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Other applications of PageRank

From class we saw that PageRank was used to rank nodes in a graph based on network measures. Designed by Google founders, PageRank is an algorithm designed to use the structure of the internet to determine the relative relevance of each page in the internet. It assigns a numerical rank to each indexed web page, evaluating the link structure of each web page. If some page A has a link to page B, this can be interpreted as page A giving its importance, credibility, or votes towards page B. Though this algorithm was popularized as an internet search algorithm, the power behind the idea of ranking things increased the variety in the contexts to which PageRank has been applied to.

The intuition behind the PageRank algorithm are generic, so PageRank can be applied to the social network graph of Twitter’s follower relations. One way to use PageRank is to represent each user and each tweet by a node. Then draw links between two users A,B if A follows B or if user A retweets some tweet t. This method gives a rank for each tweet in the network, and by extension could give some rank for important users as they would be the ones with important tweets.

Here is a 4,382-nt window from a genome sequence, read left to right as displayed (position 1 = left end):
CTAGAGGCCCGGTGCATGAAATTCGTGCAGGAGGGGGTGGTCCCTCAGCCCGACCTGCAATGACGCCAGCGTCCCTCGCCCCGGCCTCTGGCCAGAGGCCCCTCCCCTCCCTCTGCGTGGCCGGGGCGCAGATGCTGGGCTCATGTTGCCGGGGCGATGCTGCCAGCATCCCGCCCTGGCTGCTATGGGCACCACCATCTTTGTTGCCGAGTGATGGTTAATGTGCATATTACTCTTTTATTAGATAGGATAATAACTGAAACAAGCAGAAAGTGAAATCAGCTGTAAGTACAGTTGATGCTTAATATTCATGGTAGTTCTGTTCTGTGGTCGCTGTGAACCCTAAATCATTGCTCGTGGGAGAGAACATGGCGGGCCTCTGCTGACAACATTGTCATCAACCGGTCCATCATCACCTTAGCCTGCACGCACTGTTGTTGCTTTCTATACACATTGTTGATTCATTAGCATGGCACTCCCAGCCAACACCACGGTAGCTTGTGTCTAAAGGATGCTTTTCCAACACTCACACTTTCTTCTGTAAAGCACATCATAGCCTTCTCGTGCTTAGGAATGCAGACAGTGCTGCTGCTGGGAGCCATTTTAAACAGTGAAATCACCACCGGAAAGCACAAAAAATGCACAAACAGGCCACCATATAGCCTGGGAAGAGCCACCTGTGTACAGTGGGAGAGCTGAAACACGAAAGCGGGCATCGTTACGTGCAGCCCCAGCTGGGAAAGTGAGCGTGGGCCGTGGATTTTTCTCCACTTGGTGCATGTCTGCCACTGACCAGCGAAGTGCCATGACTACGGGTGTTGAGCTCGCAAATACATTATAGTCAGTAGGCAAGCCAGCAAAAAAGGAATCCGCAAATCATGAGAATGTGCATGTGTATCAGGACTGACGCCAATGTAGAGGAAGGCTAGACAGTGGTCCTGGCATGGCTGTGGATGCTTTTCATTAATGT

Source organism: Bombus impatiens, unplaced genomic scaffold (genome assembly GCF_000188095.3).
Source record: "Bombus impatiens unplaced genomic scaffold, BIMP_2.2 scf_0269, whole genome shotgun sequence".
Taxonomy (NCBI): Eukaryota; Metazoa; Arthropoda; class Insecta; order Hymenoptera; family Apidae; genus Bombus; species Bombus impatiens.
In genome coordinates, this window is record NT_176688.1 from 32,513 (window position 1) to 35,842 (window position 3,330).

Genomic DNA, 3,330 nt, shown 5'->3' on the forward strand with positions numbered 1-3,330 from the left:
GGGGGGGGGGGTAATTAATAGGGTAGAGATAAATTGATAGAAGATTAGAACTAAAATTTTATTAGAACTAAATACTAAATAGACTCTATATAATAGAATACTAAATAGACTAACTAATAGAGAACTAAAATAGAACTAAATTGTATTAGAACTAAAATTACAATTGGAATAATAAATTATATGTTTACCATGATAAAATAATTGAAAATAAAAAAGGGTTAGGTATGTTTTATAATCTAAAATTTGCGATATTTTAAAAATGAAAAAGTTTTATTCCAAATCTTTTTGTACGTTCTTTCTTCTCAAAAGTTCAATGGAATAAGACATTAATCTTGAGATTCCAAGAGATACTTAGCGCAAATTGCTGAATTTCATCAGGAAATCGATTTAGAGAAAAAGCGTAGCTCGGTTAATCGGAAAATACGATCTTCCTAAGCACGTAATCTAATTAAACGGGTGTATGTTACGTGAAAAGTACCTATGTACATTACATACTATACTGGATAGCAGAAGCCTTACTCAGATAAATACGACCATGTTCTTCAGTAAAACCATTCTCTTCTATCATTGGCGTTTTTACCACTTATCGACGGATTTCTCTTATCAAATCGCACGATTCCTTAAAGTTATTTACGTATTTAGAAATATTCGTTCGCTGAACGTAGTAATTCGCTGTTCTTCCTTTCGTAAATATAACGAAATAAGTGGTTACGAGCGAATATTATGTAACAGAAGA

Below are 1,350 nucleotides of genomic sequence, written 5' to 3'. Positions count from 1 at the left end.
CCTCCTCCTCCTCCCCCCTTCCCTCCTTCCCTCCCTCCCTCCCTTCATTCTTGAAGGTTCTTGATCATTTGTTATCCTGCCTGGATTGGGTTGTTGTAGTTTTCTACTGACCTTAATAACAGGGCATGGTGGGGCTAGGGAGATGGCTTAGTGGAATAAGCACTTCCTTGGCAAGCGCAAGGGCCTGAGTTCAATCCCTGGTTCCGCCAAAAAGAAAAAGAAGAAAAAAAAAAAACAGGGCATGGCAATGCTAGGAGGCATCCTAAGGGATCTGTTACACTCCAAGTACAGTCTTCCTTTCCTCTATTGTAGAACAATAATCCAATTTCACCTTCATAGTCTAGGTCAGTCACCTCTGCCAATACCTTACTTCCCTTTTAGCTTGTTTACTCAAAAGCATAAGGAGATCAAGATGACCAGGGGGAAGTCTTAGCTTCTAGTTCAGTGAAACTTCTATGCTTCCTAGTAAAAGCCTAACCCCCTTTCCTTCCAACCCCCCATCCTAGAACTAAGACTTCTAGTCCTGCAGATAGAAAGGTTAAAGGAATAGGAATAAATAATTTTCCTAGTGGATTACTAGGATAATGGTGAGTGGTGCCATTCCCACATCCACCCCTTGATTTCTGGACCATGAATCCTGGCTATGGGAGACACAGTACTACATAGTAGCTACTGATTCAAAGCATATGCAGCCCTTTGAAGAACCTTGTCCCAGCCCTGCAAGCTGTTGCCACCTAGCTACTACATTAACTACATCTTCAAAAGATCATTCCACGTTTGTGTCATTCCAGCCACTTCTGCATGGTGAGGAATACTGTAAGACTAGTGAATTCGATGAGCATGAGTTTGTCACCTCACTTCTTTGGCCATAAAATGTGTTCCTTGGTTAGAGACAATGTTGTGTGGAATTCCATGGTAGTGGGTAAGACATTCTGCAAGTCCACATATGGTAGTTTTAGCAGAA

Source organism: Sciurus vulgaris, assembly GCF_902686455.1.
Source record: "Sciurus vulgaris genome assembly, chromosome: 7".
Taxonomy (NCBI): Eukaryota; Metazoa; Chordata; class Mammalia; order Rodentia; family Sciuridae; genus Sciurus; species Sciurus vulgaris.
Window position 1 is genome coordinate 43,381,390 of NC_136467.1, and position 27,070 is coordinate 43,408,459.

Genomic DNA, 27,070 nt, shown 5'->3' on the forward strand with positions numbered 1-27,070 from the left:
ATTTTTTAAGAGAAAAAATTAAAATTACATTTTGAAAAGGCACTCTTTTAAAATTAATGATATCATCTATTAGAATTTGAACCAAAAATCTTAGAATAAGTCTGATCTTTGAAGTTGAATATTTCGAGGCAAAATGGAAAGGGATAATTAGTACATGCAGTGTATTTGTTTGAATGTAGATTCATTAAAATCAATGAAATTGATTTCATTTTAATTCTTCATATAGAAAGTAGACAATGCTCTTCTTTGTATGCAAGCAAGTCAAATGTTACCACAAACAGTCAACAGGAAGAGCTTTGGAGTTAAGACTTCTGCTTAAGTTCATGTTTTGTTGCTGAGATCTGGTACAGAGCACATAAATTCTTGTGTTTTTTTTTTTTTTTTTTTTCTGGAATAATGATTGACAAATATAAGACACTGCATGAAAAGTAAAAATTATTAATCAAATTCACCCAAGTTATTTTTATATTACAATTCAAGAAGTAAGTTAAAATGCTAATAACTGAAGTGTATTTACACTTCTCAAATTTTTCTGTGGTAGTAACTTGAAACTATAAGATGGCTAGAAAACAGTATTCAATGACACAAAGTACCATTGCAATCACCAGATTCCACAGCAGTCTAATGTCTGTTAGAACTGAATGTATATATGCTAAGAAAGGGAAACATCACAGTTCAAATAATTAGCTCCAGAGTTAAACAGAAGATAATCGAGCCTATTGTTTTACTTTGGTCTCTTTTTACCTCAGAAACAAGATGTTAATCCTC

In the same vein of ranking a set of items, consider recommendation systems. Fundamentally, recommendation systems want to suggest new content for each user based on their interests and interests of other similar users. After building out a network connecting users to movies they have watched, we can then user random walks starting at desired users. At every step, the walker either moves to one of the neighbors of the current node or jumps back to the start node. If this is done enough times this will eventually give an approximation of the steady-state probability of the walker being in each of the nodes ie the eigenvector.


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